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Reeling in reality

Reality TV is all the rage with broadcast and cable networks. Syndication may be next, and today's national debut of Columbia TriStar's daytime strip, Shipmates,
could indicate whether the genre will sink or swim in local markets.
Recent development deals include Rita, a spin on HBO's Taxicab Confessions
at Fox Studios; a self-explanatory tell-all called The TV Hairdresser
at Columbia TriStar; and a beefed-up Blind Date
called Matchmaker Mansion
from Warner Bros.

Yet, before distributors can dive into something like Shipmates, they have to make sure they won't drown in the financing. Syndicators produce strips for $250,000 to $350,000 for a week's worth of shows. For network television, those reality shows cost $500,000 to $1 million for a single episode.

"The interest has always been there," says David Goldberg, U.S. chief at Endemol Entertainment, which makes CBS's Big Brother. "The biggest obstacle syndicators have had to overcome is the economics."

He says syndicators "were chomping at the bit to do Big Diet," about contestants' trying to lose weight for cash, but Twentieth Television and others "looked at what it would cost to do it on a strip basis, and it was just too prohibitive." Twentieth is shelving Big Diet,
though it's in the works at ABC, and Tribune Entertainment is benching Endemol's All You Need Is Love.

Production elements of NBC's stunt-heavy Fear Factor
are "pretty daunting," admits Tribune's syndication chief, Dick Askin, noting that "if you're too cheap in your production values, no one is going to watch it."

Still, the ratings-challenged syndication arena could use a Survivor.

"We need a new format, for crying out loud!" says Stacy Lynn Koerner, senior vice president at advertiser-rep firm Initiative Media, pointing out that advertiser interest in strips is dismal.

So producers are finding partners to share the cost. Columbia TriStar hooked up with Carnival Cruise Line to offset promotion and production costs on Shipmates.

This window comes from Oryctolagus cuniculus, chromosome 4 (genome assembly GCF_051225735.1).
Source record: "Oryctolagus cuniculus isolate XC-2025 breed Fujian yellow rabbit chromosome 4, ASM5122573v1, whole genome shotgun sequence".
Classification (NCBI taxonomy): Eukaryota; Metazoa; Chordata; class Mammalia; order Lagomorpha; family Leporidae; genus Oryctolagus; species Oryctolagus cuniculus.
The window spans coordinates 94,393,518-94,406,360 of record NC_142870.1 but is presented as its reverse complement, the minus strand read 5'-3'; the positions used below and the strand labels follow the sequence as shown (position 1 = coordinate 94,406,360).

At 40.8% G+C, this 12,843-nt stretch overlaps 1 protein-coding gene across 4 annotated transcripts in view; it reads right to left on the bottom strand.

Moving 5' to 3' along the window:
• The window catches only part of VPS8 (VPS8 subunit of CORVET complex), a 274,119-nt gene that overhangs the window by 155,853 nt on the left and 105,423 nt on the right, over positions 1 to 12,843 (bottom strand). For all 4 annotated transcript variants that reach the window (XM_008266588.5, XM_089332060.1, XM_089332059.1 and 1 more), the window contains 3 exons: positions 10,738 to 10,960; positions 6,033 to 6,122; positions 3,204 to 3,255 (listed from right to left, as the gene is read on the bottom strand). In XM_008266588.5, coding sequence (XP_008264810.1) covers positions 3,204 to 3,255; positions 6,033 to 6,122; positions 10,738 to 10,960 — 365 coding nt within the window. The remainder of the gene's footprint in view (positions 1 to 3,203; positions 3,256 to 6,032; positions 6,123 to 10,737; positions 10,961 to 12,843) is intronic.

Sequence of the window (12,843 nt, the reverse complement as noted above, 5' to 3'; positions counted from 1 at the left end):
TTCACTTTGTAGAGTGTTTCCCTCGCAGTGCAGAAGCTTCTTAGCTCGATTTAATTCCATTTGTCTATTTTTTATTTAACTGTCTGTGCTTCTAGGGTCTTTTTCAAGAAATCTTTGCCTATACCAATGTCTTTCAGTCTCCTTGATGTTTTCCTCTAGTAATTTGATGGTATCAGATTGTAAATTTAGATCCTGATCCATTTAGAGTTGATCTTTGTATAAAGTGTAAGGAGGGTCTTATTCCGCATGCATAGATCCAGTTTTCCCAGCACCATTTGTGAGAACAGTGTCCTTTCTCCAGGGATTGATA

Warner Bros.'ElimiDate
is sharing key production people with The WB's ElimiDate Deluxe.

will thrill; it will look like a network show," promises Steve Mosko, Columbia TriStar's chief.

Stations may be willing to pay sizable license fees for what they see as alternatives to older-skewing network soap operas.

CBS "had such amazing success bringing in younger demographics in prime time with Survivor
and Big Brother," says Rozanne Englehart, programming head at KCBS-TV Los Angeles, which will air Shipmates
at 3 p.m. "Why can't we do that in daytime?"

Among other projects on tap:

  • Paramount Domestic Television and Jonathan Goodson Productions will distribute reality series based on formats already turned into series in Europe by Scandinavia's Strix Television (responsible for the precursor to CBS'sSurvivor). Strix is said to be producingThe Bar, in which contestants try to operate a neighborhood tavern for prizes, at very low cost.
  • Other Strix formats includeThe Harem, in which women boss a group of men, andThe Farm, with modern folks having to milk cows and use outhouses. InTrading Places, two families temporarily switch lives.
    is targeted for network, andThe Bar
    is likely to head either to cable or to a major station group for a limited run in syndication next summer. Paramount is also exploring daily versions on cable with a weekend network run.
    Paramount programming head Greg Meidel believes that syndicators need to be "more flexible" in distribution and says, "I think it's unfair to think that, just because you see it in syndication, it's not going to be as good as what you're seeing on the network."
  • Buena Vista and Paramount are working on reality versions of ER,
    titledReal Medical
  • Small Pie Town Productions, behind TLC'sA Baby Story
    and Home&Garden TV'sDesigning for the Sexes, is said to be courting syndicators with reality projects.